Do not do things for people that they can do for themselves.

How many people do you think will be active in giving if their giving had to include being involved in the daily lives of those they give to?

Now this mistake comes in a variety of forms.

Resource Paternalism:

This is a common mistake in America. We tend to believe the solution to poverty is through material giving when the real need is for the local people to be stewards of their own resources.

Spiritual Paternalism:

Many of us assume that we have a lot to teach the materially poor about God. But very often, the poor have a lot to teach us about God and have insights and experiences that we have never walked with God before. We just need to stop talking and start listening.

Knowledge Paternalism:

This occurs when we assume that we have all the best ideas about how to do things. As a result of this the materially poor need us to think for them concerning the best way to plant crops, to operate their business, or to cure diseases.

What major mistake does this type of paternalism cause? The poor, even though they are in a bad situation, they are created in the image of God and have the ability to think and understand the world around them. They actually know something about their situation and we need to listen to them.

Tom wants me to get involved with a program that CIY has where business owners and managers go overseas and works with other small business owners to help them run and develop their businesses. This is a great job but there is a danger of knowledge paternalism.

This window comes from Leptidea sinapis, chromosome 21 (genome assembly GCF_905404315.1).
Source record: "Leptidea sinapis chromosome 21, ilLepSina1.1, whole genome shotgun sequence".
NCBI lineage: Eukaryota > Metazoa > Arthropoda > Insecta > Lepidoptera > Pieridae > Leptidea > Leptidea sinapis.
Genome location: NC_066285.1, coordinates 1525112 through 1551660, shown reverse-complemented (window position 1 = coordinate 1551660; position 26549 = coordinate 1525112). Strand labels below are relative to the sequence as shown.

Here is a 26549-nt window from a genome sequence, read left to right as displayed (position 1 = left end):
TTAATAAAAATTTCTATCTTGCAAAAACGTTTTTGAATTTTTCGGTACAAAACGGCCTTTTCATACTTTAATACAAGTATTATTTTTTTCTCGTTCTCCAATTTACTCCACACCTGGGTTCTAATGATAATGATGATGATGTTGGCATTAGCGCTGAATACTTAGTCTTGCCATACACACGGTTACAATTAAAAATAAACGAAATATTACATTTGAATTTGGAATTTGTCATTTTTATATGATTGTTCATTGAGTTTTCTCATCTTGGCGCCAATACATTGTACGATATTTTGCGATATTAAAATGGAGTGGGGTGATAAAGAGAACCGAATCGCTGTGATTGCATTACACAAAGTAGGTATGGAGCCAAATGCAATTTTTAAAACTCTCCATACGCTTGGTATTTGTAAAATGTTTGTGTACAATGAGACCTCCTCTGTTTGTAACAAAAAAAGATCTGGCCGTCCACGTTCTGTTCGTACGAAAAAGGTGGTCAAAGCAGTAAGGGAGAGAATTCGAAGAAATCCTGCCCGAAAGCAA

If I decide to do this, what are the things I need to be aware of? What temptation must I resist in doing? What mistakes do churches make when they go onto the mission field to help win the lost and grow churches?

Labor Paternalism:

This takes place when others do the work for someone who can do the work themselves. Tom taught us last week that Know/Sweat changed their policy in that all the people being helped must in some way contribute effort or work with those helping them.

Why is this important?

Managerial Paternalism:

This is by far the hardest to do and the easiest to make mistakes in. We in America love to see things get done quickly. In fact, we need to see results so we can confirm our efforts are working and worth investing in. If things take longer than we feel they should, we have a tendency to take over and manage the projects ourselves as if we are specially gifted.

What damage can this paternalism cause? They don’t see the need to manage because they know someone will do it for them. This shatters their confidence. Reinforces the age old concept, whites run things, everyone follows. They don’t want projects as bad as we do. They know that If we run the show, our money will follow.

Here are some things I want us to consider about those we help.

• All the people we help, do they need relief or do they need rehabilitation or development?
• Are we paternal in how we approach the poor or those needing relief?